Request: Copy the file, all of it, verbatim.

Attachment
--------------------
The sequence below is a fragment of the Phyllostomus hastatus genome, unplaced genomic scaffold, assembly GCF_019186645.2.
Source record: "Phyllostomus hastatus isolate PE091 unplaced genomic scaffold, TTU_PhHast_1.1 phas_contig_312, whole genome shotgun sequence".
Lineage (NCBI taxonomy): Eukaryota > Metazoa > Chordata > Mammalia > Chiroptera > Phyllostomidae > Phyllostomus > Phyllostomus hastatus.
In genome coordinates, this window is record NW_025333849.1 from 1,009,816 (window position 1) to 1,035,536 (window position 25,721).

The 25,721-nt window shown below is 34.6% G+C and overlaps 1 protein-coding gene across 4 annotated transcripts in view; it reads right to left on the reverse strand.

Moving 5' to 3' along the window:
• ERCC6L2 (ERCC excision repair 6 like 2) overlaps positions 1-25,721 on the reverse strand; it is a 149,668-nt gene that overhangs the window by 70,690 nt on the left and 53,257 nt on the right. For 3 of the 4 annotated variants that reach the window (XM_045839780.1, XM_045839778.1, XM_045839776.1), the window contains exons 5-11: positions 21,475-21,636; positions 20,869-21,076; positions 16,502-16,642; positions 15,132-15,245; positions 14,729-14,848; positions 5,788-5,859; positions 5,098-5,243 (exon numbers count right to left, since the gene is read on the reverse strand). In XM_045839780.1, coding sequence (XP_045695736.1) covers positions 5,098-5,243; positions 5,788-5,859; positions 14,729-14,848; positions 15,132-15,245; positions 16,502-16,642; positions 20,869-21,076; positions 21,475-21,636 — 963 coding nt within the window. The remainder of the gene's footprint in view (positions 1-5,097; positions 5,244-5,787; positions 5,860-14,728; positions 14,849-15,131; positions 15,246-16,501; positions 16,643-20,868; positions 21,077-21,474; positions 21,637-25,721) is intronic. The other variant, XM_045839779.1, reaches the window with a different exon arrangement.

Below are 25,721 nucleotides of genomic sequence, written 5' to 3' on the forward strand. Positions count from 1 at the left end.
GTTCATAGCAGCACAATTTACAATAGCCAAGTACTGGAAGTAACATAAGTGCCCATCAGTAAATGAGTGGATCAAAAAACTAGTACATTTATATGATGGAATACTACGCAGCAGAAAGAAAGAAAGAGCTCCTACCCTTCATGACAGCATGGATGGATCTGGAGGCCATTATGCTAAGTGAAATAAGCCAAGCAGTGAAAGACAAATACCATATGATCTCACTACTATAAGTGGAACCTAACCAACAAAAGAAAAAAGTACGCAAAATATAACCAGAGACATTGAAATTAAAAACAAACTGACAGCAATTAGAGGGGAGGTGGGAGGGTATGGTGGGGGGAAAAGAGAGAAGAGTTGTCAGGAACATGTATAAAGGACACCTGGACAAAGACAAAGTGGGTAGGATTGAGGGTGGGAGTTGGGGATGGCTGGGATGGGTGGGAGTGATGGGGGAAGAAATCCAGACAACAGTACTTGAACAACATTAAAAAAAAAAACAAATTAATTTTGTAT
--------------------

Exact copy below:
The sequence below is a fragment of the Phyllostomus hastatus genome, unplaced genomic scaffold, assembly GCF_019186645.2.
Source record: "Phyllostomus hastatus isolate PE091 unplaced genomic scaffold, TTU_PhHast_1.1 phas_contig_312, whole genome shotgun sequence".
Lineage (NCBI taxonomy): Eukaryota > Metazoa > Chordata > Mammalia > Chiroptera > Phyllostomidae > Phyllostomus > Phyllostomus hastatus.
In genome coordinates, this window is record NW_025333849.1 from 1,009,816 (window position 1) to 1,035,536 (window position 25,721).

The 25,721-nt window shown below is 34.6% G+C and overlaps 1 protein-coding gene across 4 annotated transcripts in view; it reads right to left on the reverse strand.

Moving 5' to 3' along the window:
• ERCC6L2 (ERCC excision repair 6 like 2) overlaps positions 1-25,721 on the reverse strand; it is a 149,668-nt gene that overhangs the window by 70,690 nt on the left and 53,257 nt on the right. For 3 of the 4 annotated variants that reach the window (XM_045839780.1, XM_045839778.1, XM_045839776.1), the window contains exons 5-11: positions 21,475-21,636; positions 20,869-21,076; positions 16,502-16,642; positions 15,132-15,245; positions 14,729-14,848; positions 5,788-5,859; positions 5,098-5,243 (exon numbers count right to left, since the gene is read on the reverse strand). In XM_045839780.1, coding sequence (XP_045695736.1) covers positions 5,098-5,243; positions 5,788-5,859; positions 14,729-14,848; positions 15,132-15,245; positions 16,502-16,642; positions 20,869-21,076; positions 21,475-21,636 — 963 coding nt within the window. The remainder of the gene's footprint in view (positions 1-5,097; positions 5,244-5,787; positions 5,860-14,728; positions 14,849-15,131; positions 15,246-16,501; positions 16,643-20,868; positions 21,077-21,474; positions 21,637-25,721) is intronic. The other variant, XM_045839779.1, reaches the window with a different exon arrangement.

Below are 25,721 nucleotides of genomic sequence, written 5' to 3' on the forward strand. Positions count from 1 at the left end.
GTTCATAGCAGCACAATTTACAATAGCCAAGTACTGGAAGTAACATAAGTGCCCATCAGTAAATGAGTGGATCAAAAAACTAGTACATTTATATGATGGAATACTACGCAGCAGAAAGAAAGAAAGAGCTCCTACCCTTCATGACAGCATGGATGGATCTGGAGGCCATTATGCTAAGTGAAATAAGCCAAGCAGTGAAAGACAAATACCATATGATCTCACTACTATAAGTGGAACCTAACCAACAAAAGAAAAAAGTACGCAAAATATAACCAGAGACATTGAAATTAAAAACAAACTGACAGCAATTAGAGGGGAGGTGGGAGGGTATGGTGGGGGGAAAAGAGAGAAGAGTTGTCAGGAACATGTATAAAGGACACCTGGACAAAGACAAAGTGGGTAGGATTGAGGGTGGGAGTTGGGGATGGCTGGGATGGGTGGGAGTGATGGGGGAAGAAATCCAGACAACAGTACTTGAACAACATTAAAAAAAAAAACAAATTAATTTTGTAT